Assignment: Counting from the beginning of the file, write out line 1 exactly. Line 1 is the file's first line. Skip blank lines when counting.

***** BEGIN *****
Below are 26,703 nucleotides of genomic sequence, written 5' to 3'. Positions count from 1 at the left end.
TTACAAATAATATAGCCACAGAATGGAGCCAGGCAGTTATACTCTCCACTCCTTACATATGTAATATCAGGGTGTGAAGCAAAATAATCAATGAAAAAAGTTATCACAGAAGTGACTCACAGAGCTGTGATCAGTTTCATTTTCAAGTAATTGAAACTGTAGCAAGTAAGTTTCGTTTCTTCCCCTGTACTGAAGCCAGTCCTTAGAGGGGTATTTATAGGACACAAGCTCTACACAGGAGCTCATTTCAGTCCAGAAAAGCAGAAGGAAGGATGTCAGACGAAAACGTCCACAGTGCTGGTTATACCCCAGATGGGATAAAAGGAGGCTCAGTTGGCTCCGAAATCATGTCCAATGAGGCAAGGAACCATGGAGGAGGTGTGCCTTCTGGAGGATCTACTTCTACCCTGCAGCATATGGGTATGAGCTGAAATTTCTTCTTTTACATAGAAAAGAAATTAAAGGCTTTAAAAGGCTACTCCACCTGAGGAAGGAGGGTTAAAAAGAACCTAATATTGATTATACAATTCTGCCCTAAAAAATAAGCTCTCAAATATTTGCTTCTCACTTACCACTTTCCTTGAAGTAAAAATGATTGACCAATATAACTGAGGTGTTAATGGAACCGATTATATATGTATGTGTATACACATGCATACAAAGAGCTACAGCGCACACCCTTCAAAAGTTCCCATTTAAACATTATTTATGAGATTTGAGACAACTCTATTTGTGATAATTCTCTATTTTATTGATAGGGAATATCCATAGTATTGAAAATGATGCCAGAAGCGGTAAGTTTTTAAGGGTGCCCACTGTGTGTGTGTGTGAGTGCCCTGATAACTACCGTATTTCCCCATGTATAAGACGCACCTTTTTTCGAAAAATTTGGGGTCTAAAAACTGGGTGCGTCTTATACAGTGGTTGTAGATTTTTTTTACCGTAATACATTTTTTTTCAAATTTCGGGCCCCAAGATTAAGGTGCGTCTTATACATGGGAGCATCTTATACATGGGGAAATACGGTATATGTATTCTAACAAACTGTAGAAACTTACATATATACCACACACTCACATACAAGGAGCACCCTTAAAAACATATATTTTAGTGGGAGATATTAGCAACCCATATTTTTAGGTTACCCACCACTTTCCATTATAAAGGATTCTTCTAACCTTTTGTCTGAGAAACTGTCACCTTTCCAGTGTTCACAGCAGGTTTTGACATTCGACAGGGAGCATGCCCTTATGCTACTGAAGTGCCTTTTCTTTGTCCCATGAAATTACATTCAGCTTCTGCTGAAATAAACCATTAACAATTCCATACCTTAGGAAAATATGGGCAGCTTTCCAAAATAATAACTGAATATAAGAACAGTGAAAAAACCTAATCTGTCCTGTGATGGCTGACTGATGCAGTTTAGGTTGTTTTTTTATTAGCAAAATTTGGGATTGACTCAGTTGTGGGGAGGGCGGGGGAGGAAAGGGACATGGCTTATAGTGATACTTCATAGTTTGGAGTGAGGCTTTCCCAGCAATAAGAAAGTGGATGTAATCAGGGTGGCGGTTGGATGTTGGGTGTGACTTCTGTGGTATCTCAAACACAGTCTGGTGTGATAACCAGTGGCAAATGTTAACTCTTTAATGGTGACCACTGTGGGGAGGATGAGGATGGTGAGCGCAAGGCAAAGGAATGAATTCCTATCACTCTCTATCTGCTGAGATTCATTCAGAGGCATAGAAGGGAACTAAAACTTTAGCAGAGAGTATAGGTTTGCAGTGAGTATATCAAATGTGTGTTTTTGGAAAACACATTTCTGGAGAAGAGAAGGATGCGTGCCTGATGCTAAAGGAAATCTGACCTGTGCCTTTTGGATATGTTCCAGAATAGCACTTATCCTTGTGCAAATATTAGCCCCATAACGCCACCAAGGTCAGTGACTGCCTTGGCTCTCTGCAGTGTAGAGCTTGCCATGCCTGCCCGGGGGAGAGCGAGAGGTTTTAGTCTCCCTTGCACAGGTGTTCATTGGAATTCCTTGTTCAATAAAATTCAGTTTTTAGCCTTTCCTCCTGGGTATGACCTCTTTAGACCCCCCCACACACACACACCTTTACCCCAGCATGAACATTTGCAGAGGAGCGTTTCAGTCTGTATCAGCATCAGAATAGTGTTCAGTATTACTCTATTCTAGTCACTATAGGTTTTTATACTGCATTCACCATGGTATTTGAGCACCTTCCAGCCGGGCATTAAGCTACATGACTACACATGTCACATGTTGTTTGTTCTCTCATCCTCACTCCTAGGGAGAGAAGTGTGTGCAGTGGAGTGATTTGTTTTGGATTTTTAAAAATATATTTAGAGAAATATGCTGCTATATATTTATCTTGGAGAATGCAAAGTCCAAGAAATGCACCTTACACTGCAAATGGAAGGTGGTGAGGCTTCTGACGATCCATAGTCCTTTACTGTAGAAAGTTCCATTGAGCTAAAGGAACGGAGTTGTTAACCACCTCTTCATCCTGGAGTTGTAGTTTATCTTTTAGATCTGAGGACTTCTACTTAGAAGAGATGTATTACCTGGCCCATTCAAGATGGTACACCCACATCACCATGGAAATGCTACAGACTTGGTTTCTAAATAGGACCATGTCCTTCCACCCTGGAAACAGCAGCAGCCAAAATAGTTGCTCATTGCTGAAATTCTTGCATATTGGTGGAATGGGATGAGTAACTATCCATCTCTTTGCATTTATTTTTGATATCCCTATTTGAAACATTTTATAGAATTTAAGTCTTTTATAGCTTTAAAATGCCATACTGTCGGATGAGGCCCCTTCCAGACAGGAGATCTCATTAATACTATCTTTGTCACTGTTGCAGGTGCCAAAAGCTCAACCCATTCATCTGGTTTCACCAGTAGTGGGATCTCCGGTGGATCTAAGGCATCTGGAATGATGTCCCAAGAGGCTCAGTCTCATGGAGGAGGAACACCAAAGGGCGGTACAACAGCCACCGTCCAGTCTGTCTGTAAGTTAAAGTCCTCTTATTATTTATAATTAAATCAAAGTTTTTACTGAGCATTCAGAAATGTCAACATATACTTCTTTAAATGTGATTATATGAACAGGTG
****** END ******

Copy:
Below are 26,703 nucleotides of genomic sequence, written 5' to 3'. Positions count from 1 at the left end.